In most parts of the UK, the price of renting a home has risen steadily, while public sector salaries… well, they haven’t. This rise in rents combined with pay cuts has resulted in a situation that, for many, is simply unsustainable.
UNISON has investigated just how much public sector workers are spending on rent.
Our new analysis looks specifically at five public sector jobs – an porter in NHS England, a special needs teaching assistant, a refuse driver, a nurse and a police community support officer – and how much of their monthly salary they have to spend on rent, depending on where they live.
It also looks at the average cost of renting per local authority, giving an indication of how much it costs to live in each area for any public sector worker.
As you may expect, the most expensive areas to rent in are London and the South East. In the Northern region, a police community support officer, or PCSO, will spend a quarter of their salary on rent. In London, they’ll spend two thirds.
There are 67 local authorities in which nurses must spend 50% or more of their salary on rent. They are in London, the South East, and a few in the Eastern region.
A refuse driver living in in West Lindsey in the East Midlands will spend around a quarter of their salary on rent, but if they lived in the country’s most expensive area for rent, Kensington and Chelsea, they’d spend almost five times that – the average rent is 154% of their salary.
Of course, the exorbitant cost of Kensington means refuse drivers working there would probably commute in from elsewhere, but even in other London boroughs such as Hackney, Tower Hamlets or Hammersmith and Fulham, they will be spending over three quarters of their salary on rent.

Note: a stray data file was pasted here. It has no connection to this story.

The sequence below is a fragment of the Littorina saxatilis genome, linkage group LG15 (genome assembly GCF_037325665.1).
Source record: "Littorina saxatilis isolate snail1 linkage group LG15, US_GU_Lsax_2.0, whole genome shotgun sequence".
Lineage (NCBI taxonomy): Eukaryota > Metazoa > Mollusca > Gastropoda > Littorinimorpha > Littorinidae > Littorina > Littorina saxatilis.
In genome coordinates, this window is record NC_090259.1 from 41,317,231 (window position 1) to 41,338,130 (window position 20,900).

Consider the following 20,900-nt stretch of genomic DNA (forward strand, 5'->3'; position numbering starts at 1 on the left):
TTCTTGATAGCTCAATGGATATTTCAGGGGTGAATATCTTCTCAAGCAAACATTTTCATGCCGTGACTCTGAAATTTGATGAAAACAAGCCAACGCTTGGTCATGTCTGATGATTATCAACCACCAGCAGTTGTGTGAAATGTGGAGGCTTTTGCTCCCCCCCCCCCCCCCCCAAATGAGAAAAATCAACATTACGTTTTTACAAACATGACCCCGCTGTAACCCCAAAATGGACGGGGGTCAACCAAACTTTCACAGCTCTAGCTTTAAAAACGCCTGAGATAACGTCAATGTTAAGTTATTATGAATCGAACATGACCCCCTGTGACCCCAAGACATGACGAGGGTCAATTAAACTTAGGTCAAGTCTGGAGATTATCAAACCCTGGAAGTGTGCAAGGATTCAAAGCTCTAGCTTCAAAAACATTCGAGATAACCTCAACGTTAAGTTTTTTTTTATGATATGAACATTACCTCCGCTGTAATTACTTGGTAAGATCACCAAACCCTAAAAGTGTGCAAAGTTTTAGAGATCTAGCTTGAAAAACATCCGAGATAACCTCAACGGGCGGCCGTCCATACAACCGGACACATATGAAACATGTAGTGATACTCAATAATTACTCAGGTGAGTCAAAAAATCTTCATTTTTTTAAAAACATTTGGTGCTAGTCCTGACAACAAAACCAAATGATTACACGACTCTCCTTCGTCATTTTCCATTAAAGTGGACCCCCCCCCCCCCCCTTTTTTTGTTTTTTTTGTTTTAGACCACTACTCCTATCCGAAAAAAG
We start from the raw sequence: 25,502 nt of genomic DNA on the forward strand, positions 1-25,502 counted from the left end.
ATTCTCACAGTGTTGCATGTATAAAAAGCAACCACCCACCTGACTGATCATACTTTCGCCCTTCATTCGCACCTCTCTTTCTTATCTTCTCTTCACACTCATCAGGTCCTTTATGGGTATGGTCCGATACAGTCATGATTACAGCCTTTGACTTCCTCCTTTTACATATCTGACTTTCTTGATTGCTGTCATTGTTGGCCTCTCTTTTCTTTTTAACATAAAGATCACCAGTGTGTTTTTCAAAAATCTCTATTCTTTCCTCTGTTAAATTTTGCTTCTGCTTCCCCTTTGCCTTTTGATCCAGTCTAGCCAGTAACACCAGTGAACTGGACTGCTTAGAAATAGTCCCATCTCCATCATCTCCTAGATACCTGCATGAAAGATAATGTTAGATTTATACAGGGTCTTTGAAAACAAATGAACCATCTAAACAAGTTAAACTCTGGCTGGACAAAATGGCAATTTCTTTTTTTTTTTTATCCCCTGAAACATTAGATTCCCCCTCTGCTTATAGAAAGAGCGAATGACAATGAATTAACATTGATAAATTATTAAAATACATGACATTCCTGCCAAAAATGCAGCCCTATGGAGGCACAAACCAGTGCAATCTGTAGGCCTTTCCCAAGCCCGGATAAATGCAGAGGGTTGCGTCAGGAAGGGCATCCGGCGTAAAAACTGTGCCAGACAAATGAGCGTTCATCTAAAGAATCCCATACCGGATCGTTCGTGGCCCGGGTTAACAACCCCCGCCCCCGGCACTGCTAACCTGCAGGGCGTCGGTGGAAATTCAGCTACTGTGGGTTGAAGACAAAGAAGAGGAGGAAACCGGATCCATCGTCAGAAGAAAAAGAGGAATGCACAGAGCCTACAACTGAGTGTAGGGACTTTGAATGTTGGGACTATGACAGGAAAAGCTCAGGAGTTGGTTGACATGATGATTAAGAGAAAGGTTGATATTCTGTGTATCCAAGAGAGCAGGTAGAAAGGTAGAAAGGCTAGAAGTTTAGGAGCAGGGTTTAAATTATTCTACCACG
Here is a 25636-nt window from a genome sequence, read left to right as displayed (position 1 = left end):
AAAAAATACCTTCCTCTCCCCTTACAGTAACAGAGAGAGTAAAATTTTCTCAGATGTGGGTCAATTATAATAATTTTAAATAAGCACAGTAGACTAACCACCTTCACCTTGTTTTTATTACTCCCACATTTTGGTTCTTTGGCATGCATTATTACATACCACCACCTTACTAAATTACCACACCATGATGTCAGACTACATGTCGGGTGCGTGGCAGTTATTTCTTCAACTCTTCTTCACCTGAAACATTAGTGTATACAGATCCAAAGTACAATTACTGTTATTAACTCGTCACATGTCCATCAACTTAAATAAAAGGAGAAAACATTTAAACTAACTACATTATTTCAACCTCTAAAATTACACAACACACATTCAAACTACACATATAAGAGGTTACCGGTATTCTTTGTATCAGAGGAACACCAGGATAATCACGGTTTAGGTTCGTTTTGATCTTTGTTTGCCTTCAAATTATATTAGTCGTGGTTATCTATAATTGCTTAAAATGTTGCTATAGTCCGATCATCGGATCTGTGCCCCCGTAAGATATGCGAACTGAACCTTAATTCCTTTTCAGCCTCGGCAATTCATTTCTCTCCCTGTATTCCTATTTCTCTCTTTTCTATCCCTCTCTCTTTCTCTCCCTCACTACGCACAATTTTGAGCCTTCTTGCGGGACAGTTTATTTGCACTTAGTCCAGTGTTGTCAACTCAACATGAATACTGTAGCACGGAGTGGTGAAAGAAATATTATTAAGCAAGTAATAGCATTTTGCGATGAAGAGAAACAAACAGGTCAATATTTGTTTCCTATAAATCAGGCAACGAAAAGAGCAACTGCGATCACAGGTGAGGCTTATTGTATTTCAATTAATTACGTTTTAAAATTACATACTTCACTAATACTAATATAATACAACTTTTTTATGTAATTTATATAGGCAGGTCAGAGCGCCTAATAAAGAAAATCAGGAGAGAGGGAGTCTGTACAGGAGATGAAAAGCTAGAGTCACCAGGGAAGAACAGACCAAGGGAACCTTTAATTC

The cost of renting can vary wildly within each region, too, though.
In the North West, the most expensive local authority to live in is Manchester, where the average rent for a one bedroom property is £680, and a teaching assistant will spend 49% of their income on rent.
The cheapest area in the North West is Burnley, where a teaching assistant on the same salary band will spend 26% of their income on rent, meaning they will have a lot more cash left than their counterparts in Manchester.
To find this data we compared take-home pay with the official private rented sector statistics from the government’s Valuation Office Agency.
Their statistics, released every year, only cover England, but allowed us to look at the situation in every local authority in England.
We hope to duplicate the analysis for the devolved nations, but to do that we need to identify appropriate data sources for Scotland, Wales and Northern Ireland.
Find out the average cost of renting in each local authority in England, and how much that means public sector workers have to spend, visit UNISON’s public sector data blog.